Thursday, February 4, 2010

RNC’s Top Tier Requirement Treats African American Republican Candidates as Second Class Republicans

RNC’s Top Tier Requirement Treats African American Republican Candidates as Second Class Republicans

According to the National Republican African American Caucus [NRAAC] Chair, Dr. Jean Howard-Hill, “The RNC expects us to get out there and use our organizations to support white Republican candidates to win back a Republican majority in Congress. However, when it comes to African American candidates, even those running unopposed in Republican primaries, they have mandated of our candidates a top tier requirement, before they can render financial support.”

“If this is not differential treatment,” she asks, “then what is?”

The “top tier” requirement stems from a February 3, 2010 RNC conference call with Congressman Devin Numes, facilitated by RNC National Republican Congressional Coalitions Director, Mike Bober. During that conference call, the National Republican African American Caucus’ national chair, Dr. Jean Howard-Hill was among the three, (and the only African American) to field questions to Congressman Numes after he made his pitch for coalition support for Republican congressional candidates emerging from the February Republican primary elections in early primary states including Illinois.

Howard-Hill’s question was centered around concern over African American Republican congressional candidates who are running unopposed in the Republican primary in predominantly African American districts who need RNC support. Specifically, she used as an example, NRAAC’s board member, Isaac Hayes who is running for Congress in Illinois in an uncontested Republican race against Democrat Congressman Jesse Jackson.

According to the NRAAC national chair, the answer given by Congressman Numes was that African American candidates have to reach the top tier requirement before they can be supported because of RNC’s limited resources. Howard-Hill attempted to follow-up with the question of what the top tier requirement entailed, but was not permitted to do so, as the conference was brought to a close.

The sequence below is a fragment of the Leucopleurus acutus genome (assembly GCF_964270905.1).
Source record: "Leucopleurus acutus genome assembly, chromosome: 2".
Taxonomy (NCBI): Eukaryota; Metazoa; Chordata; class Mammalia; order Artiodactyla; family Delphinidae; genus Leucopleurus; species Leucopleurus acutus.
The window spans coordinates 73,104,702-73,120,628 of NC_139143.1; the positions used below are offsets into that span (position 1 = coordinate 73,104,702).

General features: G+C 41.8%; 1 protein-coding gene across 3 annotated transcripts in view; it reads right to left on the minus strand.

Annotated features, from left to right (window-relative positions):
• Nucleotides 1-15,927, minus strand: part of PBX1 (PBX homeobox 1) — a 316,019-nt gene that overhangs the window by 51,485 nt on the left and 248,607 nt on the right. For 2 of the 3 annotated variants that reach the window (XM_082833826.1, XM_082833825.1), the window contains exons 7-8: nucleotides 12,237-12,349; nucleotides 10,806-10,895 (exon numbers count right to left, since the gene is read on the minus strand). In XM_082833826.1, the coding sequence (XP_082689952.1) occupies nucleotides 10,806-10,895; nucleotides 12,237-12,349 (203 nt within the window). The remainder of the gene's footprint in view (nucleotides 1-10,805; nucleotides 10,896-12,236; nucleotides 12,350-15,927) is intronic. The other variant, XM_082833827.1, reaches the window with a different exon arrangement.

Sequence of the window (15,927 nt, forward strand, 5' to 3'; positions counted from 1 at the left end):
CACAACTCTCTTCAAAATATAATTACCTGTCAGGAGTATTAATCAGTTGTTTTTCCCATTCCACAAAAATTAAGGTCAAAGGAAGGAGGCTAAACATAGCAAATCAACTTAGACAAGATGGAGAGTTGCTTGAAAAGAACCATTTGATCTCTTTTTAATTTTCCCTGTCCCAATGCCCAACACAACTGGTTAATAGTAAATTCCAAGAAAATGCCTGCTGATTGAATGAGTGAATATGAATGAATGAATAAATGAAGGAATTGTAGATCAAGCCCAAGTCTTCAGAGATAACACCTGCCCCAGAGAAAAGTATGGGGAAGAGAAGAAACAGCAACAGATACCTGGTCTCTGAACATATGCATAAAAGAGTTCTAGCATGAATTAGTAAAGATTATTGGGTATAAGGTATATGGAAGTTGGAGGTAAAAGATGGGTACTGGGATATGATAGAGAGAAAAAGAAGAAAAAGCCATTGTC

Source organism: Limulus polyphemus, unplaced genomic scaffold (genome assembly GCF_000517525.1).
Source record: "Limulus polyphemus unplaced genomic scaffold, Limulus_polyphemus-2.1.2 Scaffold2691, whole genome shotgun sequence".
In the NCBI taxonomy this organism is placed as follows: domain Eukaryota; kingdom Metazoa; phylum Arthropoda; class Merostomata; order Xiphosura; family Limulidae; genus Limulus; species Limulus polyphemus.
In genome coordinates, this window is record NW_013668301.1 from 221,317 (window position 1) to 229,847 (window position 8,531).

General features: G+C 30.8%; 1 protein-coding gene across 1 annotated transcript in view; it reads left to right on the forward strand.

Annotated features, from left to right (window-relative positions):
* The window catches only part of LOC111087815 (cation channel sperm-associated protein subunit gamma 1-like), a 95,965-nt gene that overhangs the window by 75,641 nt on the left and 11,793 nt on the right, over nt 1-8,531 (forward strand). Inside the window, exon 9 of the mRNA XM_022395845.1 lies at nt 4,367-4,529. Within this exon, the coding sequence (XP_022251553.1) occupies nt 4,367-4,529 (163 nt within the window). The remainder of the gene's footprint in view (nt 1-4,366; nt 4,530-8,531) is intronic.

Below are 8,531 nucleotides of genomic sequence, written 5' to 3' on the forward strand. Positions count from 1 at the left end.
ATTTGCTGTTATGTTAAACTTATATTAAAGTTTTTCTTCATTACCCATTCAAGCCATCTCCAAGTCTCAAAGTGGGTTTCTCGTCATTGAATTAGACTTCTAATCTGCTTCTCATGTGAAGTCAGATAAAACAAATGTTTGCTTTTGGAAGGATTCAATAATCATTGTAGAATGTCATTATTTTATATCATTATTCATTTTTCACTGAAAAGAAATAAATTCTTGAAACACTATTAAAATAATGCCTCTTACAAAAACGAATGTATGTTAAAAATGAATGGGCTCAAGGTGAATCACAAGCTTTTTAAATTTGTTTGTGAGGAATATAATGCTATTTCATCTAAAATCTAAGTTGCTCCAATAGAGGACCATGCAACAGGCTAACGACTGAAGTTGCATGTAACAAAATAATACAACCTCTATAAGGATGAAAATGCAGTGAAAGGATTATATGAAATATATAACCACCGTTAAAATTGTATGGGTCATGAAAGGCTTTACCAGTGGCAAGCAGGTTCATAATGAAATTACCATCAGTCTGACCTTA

“It seems to me that this is saying to us as African American Republican candidates that even if you don’t have opposition in the primary race, the RNC still is not willing to support our unopposed candidacies. It also seems that this kind of ‘top tier requirement’ is just another way of counting us out as viable candidates.”

She says that without financial backing and other RNC resources, it makes it very difficult for African American Republican congressional candidates to wage successful campaigns and to get their message out.

“No one is expecting RNC to do the work or to carry the full load, but just as other candidates are given financial backing and support, then there should not be an exception with African American candidates.”

She also says that this is an issue which the NRAAC plans on discussing with Mike Bober at the RNC.

“You would think that because there is no African American Republican serving in Congress, that an uncontested primary candidate would be targeted by the RNC, and every effort made to ensure a strong race. But that is not the case, which makes you question if RNC is serious about inclusion at this level. The Republican Party claims it wants us, but when it comes to true inclusion, we are treated like second class Republicans. This is something which has to be addressed, and until it is, we need to stop giving and stop helping to raise Republican money, none of which helps us.”

She says that although she was the only African American who asked a question, there were plenty more on the line who were just as disgusted and disturbed by the answer as she was.

“Sometimes you just get so sick and tired of what is going on in the Republican Party and how you are treated as a second class Republican no matter what you do, that you resolve to silence, lest you erupt with uncontrollable displeasure.”

She asks, “When is all of this going to end? It was 105 years since an African American Republican was elected to the House when J.C. Watts went to Congress in 1994. Now it is 2010, and still the Republican House and Senate look like an exclusively all white club. Sad to say, the RNC chair Michael Steele, now that he has been elevated from the field to the house, doesn’t seem to mind. It is like he has forgotten that it was just yesterday that he too was in the same field of cotton with us.”

The NRAAC joins with other African American Republicans in asking clarity of the RNC’s position and for an explanation as to the “top tier” requirement for support, so that African American congressional candidates can better understand what warrants RNC support.

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